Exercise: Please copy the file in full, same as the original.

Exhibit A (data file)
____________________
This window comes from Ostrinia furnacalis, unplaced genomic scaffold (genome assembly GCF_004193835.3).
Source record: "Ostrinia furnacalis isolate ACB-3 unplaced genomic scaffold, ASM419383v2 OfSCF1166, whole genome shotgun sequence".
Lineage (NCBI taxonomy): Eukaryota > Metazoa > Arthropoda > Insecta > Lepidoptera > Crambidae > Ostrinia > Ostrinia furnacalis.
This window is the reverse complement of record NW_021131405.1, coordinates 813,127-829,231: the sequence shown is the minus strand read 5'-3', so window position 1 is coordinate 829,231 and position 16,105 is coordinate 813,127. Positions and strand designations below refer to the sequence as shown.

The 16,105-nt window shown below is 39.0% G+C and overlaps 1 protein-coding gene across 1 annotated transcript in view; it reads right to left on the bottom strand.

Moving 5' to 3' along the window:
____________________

This window comes from Ostrinia furnacalis, unplaced genomic scaffold (genome assembly GCF_004193835.3).
Source record: "Ostrinia furnacalis isolate ACB-3 unplaced genomic scaffold, ASM419383v2 OfSCF1166, whole genome shotgun sequence".
Lineage (NCBI taxonomy): Eukaryota > Metazoa > Arthropoda > Insecta > Lepidoptera > Crambidae > Ostrinia > Ostrinia furnacalis.
This window is the reverse complement of record NW_021131405.1, coordinates 813,127-829,231: the sequence shown is the minus strand read 5'-3', so window position 1 is coordinate 829,231 and position 16,105 is coordinate 813,127. Positions and strand designations below refer to the sequence as shown.

The 16,105-nt window shown below is 39.0% G+C and overlaps 1 protein-coding gene across 1 annotated transcript in view; it reads right to left on the bottom strand.

Moving 5' to 3' along the window: